I checked out several books published by this company and set about reading them. They were all middle grade science fiction and fantasy stories. And an amazing thing happened. That same spark, the excitement that I got sitting on my mom’s bed while she patiently helped me read The Boxcar Children out loud, came again.

I got to fall in love with reading once again and it revitalized me.

Since then I have been on many reading binges. I really like middle grade but I still read books for young adults and adults. I enjoy it all pretty much. But something else amazing happened after I fell in love with reading again.

I found my niche in writing. Yep, I really liked writing middle grade level fiction. That path led me to releasing my very first novel. (Check out our catalog to see my book and other great books to read).

Now that I am mother, I plan to work as patiently and tirelessly as my mom did and hope that my children get to experience falling in love with reading.

~Krista Wayment

The Most Important Thing a Child Should be Doing

When a child reads a book they view it as a type of mirror world—as if by magic they become the main characters, living and breathing in that character’s mind. Gender holds no boundaries when it comes to this mirror world. Whether they are a boy or a girl, when they read Harry Potter and the Sorcerer’s Stone, they become Harry Potter. When they read The Lightning Thief, they are Percy Jackson. The mirror world is not only beneficial to children because they get to learn about new places, but they get to experience emotions and situations they otherwise might not get to experience. The mirror world is why reading is the most important thing a child should be doing.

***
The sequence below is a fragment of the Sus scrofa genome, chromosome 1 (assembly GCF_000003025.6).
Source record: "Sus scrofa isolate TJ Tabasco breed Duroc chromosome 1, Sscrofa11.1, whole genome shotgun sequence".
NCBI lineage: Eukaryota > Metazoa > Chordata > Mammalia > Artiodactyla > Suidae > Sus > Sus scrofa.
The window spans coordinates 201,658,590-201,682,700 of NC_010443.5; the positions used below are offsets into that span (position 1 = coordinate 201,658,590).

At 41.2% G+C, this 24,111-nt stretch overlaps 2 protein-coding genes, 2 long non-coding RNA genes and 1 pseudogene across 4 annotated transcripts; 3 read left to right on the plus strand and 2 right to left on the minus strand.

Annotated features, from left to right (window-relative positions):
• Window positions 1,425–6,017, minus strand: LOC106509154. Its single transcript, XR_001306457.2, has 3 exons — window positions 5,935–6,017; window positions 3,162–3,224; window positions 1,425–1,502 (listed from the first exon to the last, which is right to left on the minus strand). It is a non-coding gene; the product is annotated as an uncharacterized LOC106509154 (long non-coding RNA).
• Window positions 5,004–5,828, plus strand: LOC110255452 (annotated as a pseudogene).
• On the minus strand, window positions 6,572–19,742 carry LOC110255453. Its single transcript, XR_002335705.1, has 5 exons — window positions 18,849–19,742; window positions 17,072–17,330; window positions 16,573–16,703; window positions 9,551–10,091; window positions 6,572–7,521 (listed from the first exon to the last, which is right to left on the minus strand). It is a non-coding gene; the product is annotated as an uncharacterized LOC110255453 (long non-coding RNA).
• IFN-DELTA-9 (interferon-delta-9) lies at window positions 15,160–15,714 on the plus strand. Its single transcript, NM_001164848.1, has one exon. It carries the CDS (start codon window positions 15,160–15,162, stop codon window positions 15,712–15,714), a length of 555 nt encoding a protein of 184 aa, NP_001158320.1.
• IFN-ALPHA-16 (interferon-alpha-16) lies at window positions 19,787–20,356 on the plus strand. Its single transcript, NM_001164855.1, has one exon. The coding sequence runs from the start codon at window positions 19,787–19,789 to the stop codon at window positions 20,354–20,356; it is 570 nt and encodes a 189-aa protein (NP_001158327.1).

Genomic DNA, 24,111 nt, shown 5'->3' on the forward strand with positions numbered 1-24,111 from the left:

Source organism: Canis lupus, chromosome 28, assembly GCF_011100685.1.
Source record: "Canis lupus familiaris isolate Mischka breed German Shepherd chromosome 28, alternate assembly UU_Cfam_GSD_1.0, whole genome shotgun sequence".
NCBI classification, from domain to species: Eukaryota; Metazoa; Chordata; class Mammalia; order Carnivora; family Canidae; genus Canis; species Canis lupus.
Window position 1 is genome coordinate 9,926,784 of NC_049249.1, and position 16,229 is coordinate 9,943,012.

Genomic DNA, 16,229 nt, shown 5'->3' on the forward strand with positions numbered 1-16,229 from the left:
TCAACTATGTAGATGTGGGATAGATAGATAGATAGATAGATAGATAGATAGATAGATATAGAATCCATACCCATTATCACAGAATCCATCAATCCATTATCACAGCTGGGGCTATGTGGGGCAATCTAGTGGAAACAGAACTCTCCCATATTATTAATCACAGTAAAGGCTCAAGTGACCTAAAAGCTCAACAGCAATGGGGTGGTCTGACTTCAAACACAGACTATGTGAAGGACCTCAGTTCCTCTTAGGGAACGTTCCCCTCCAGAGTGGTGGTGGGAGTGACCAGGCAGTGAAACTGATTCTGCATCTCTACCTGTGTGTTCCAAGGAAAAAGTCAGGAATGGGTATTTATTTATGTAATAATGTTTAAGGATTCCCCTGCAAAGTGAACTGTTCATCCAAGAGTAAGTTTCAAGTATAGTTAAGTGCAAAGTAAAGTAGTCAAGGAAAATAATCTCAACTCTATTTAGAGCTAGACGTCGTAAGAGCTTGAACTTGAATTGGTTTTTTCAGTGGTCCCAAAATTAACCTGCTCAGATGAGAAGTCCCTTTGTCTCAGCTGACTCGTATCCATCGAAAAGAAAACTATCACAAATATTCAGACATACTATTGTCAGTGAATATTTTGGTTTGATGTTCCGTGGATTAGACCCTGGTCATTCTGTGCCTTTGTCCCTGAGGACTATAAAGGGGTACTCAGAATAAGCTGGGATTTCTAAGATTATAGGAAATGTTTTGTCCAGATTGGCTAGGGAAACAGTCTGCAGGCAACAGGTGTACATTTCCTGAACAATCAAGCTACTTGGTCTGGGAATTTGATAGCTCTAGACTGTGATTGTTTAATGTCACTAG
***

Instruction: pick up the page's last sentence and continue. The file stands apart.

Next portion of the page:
81zdSFzJh+LRecently I read a fantastic middle-grade book entitled, Wonder, by R. J. Palacio. This book is about an eleven-year-old boy named August Pullman (Auggie) who was born with mandibulofacial dysostosis, a very rare facial deformity. The book is written in first person so you really get to see into the mind of Auggie and how much others struggle with his face. People cringe, shy away, even scream when they see him. As I stepped into the mirror world and saw things the way Auggie did, I began to feel things I have never felt before. I was suddenly more aware of how I spoke to others and how I treated them. I wanted everyone to feel important. So often children don’t see how their looks and words can hurt others. One of the best lines from the book is: “… sometimes you don’t have to be mean to hurt someone.” Empathy is learned in the mirror world.

The mirror world can not only help children learn to feel what others go through, it can help children overcome fears and challenges. Bullying is something that happens all the time and there’s not much parents and teachers can do to stop it. The best way to extinguish the problem is the victim empowering themselves. The mirror world can do that. I was ecstatic when two years ago I received an email from one of my readers who had been dealing with a bully issue at school. readingThey said after they read about Kaelyn’s experience in The Dream Keeper they felt they could stand up to their bully. Reading had empowered them and their problems with the bully went away. They learned to stand up for themselves through a book! I think that’s amazing.

As parents, as teachers, as librarians, as human beings, we should be encouraging all children to step into the mirror world and embrace the magic within. Share with them good books that made you “feel” something when you read (yes, that means YOU should be reading too). The more they experience the better they will be able to deal with the world around them and understand the people within it.